dog secured in car
Pets

How to Safely Drive with a Pet in Your Car

Make sure your pet is not able to ride with his head out the window. Dogs love to stick their heads outside the window when traveling in cars, but it’s not a good choice from a safety perspective. Traveling in this way makes it easy for dirt and debris to enter your pet’s eyes, ears and mouth. This can lead to painful injuries and can trigger uncomfortable infections that will make life very uncomfortable for your four-legged friend. An open window also increases the chance that the pet can be thrown from, or jump from, the vehicle.

Don’t leave your pet unattended in a vehicle. Leaving your pet in a parked vehicle puts the animal at risk for heat exhaustion (even in cooler weather), and this condition causes hundreds of pet fatalities every year. According to the AVMA, your vehicle’s cabin temperature can rise as much as 20 degrees Fahrenheit in just 10 minutes with the windows up. In 60 minutes, the cabin’s temperature can become 40 degrees hotter than the temperature outside the vehicle. Even on a comfortable 70-degree day, the interior of a car can reach 110 degrees. Exposing a pet to these temperatures can result in serious illness or death. It’s important to note that cracking the windows has very little impact on cabin temperature in these circumstances. Cold weather can be just as harmful, and leaving your pet in an unheated car can cause your animal companion to suffer frostbite or hypothermia. If you’re making a trip to the store, it’s best to leave your pet at home.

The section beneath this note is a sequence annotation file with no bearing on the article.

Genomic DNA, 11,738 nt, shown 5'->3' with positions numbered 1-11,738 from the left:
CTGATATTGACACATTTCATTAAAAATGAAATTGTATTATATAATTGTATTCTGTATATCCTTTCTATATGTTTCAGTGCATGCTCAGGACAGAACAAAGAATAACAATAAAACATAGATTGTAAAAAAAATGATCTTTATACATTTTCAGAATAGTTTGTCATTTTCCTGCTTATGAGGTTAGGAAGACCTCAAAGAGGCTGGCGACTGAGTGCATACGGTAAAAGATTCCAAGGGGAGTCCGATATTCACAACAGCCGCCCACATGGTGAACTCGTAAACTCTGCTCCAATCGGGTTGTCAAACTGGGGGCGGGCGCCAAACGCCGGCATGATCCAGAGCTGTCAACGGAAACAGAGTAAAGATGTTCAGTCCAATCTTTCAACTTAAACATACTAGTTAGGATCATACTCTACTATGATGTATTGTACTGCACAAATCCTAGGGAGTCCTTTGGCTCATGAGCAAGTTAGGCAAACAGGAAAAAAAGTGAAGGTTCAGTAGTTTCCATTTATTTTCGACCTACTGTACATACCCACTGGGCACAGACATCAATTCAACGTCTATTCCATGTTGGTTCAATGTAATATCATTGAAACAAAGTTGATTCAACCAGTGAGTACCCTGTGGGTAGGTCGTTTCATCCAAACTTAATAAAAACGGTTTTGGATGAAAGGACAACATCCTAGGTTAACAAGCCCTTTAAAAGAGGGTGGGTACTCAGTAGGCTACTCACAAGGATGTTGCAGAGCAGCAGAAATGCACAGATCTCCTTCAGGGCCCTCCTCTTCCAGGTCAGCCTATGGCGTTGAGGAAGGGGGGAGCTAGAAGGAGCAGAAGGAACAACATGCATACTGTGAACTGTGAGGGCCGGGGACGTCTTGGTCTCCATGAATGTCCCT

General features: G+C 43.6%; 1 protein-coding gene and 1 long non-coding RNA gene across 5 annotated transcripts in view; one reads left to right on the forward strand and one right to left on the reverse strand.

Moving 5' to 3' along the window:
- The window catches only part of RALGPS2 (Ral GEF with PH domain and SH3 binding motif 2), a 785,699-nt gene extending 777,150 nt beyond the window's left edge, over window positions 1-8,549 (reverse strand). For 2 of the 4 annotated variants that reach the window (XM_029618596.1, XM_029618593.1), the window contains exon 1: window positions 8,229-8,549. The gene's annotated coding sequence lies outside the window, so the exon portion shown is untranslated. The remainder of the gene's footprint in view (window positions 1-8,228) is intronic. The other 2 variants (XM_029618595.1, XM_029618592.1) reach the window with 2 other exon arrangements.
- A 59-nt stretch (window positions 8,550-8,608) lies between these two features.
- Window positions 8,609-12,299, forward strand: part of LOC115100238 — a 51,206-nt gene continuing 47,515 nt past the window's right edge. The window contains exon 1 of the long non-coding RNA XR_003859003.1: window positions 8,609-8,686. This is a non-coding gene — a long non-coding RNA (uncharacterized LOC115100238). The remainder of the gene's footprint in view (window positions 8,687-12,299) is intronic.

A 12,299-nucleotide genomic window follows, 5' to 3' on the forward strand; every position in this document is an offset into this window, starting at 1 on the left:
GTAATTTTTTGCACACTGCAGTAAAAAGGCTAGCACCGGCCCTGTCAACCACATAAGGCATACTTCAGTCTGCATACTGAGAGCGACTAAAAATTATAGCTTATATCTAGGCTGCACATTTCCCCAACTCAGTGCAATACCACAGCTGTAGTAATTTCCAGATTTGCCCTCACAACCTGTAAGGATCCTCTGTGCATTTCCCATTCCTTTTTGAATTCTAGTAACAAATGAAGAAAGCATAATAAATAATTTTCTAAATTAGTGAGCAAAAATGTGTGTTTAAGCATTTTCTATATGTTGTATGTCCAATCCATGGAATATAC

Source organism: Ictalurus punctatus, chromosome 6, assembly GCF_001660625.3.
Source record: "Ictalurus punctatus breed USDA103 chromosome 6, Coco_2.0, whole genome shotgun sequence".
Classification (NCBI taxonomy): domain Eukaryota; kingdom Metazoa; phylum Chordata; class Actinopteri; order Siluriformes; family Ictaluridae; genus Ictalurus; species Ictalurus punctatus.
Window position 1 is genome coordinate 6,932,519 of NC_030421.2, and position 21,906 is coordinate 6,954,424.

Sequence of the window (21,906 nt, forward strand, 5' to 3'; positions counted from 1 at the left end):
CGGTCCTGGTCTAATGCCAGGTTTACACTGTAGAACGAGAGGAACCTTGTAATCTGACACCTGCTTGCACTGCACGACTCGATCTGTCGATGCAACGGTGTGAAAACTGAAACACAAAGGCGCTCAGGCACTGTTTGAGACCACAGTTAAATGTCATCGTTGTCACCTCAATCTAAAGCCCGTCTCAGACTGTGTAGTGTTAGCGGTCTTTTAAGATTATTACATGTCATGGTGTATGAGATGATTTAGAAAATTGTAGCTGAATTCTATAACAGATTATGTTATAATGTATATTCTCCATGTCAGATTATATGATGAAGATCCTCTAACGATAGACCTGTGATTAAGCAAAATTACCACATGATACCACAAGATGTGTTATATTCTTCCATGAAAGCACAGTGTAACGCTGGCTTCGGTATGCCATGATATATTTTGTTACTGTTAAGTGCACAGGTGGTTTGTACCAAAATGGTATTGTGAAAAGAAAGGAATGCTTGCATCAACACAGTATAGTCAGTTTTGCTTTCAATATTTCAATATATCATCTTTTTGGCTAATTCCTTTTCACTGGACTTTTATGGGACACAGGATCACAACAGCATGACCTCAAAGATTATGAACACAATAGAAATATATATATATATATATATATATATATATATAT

An animal can be a loyal and adventurous travel companion. Taking care to foster safe travel practices with your pet will help ensure that your furry friend is alive and well for the long haul.

Warren Clarke is an advocate for consumers and pets alike. He also writes for CARFAX, an online resource for all things cars. Warren prides himself in sharing tips on car buying and car safety as it relates to pets.